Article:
Indian and Chinese troops have been at loggerheads in the Pangong Lake area of Ladakh since May last year. As the situation worsened in June, there were casualties on both sides. Twenty-four people were killed in a bloody clash between the two countries’ armies. The situation could have been more dire, but it could have been avoided, said Lt. Gen. Y. K. Josie.
He said the two sides were on the brink of war on Pangong Lake. Especially after the capture of Kailash Range by the Indian Army on 29 and 30 August, the situation reached its climax. That time was quite challenging.
However, with the onset of winter, the situation in the area has calmed down. The truth is that neither China nor India wants a war. After that June conflict, both sides did not want more casualties. The process of calming the situation was underway on both sides. Evidence of which is found in multiple meetings at the military level. At a meeting on January 24, China and India agreed to withdraw troops from Pangong Lake.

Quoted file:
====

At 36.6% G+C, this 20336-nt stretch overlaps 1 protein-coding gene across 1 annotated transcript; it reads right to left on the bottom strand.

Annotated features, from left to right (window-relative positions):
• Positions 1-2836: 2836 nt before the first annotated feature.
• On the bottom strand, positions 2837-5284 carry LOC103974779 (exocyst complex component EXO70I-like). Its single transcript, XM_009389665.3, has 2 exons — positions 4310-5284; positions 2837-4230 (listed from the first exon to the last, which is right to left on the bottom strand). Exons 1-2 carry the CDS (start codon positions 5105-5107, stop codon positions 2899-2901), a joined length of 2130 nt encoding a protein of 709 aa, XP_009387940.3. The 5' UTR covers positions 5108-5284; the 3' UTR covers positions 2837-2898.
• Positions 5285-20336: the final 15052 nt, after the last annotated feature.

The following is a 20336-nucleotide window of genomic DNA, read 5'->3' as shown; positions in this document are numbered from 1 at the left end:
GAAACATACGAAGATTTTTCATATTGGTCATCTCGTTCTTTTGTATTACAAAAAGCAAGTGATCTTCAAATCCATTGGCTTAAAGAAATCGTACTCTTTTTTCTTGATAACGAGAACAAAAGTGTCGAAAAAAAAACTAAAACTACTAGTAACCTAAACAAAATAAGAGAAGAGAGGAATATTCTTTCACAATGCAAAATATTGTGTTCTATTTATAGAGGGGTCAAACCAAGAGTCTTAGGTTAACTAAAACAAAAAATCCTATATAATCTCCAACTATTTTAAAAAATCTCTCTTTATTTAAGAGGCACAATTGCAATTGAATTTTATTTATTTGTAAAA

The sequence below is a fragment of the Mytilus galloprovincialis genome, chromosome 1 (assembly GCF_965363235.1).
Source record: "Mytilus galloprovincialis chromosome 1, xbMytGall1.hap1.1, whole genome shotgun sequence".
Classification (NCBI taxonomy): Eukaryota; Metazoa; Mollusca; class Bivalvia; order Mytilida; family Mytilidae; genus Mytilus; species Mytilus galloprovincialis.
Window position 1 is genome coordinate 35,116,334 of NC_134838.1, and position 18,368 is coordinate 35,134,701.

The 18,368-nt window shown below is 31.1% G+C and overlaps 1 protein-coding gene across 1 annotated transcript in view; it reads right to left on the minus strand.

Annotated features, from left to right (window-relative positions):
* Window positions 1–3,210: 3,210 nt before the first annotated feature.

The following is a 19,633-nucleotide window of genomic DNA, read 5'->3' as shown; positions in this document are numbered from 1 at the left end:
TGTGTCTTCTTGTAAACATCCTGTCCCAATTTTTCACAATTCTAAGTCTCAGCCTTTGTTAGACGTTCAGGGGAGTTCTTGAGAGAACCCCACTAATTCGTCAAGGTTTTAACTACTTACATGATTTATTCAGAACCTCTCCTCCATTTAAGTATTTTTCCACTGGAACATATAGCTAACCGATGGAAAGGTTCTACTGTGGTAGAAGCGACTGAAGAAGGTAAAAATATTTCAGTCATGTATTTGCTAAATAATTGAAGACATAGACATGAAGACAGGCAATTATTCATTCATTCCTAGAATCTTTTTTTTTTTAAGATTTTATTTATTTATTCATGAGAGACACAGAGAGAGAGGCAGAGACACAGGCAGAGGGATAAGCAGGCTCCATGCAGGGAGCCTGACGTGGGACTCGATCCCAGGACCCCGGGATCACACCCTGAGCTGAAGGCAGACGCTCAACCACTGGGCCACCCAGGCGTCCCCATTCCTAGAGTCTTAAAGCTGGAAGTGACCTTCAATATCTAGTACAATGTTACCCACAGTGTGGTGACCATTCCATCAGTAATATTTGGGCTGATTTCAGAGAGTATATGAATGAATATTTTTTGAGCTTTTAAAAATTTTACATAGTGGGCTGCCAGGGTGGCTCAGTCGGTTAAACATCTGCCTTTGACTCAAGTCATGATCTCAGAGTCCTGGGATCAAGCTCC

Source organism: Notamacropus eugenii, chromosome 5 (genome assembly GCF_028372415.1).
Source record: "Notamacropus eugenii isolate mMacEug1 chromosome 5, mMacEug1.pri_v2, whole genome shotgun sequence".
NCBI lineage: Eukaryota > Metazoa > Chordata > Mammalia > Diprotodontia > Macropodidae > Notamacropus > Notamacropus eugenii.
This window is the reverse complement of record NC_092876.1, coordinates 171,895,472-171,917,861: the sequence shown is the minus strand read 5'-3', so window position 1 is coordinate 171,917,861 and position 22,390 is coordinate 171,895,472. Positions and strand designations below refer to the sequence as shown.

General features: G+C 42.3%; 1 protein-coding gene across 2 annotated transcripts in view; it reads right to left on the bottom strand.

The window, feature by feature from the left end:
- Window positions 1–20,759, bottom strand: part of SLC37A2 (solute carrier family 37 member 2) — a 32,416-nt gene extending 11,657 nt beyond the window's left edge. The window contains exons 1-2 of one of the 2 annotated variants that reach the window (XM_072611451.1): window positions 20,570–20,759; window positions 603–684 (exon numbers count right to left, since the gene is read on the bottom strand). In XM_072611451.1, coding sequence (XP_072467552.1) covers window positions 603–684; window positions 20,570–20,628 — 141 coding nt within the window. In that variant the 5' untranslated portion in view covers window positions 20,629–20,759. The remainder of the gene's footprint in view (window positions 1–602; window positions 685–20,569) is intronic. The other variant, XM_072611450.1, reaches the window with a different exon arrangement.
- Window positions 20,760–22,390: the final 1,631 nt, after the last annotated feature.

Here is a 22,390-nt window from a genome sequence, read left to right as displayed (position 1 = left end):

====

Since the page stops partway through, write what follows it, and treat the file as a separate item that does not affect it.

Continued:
In a statement issued on February 10, Chinese military spokesman Senior Colonel Wu Quin said that the ninth round of talks with the Indian military had decided that the two sides would withdraw troops from Pangong Lake and its environs. Which will be effective from February 10.
Indian Defense Minister Rajnath Singh has also confirmed the withdrawal. He said the Indian troops would be gradually removed from Pangong Lake.
Ittefaq / TR
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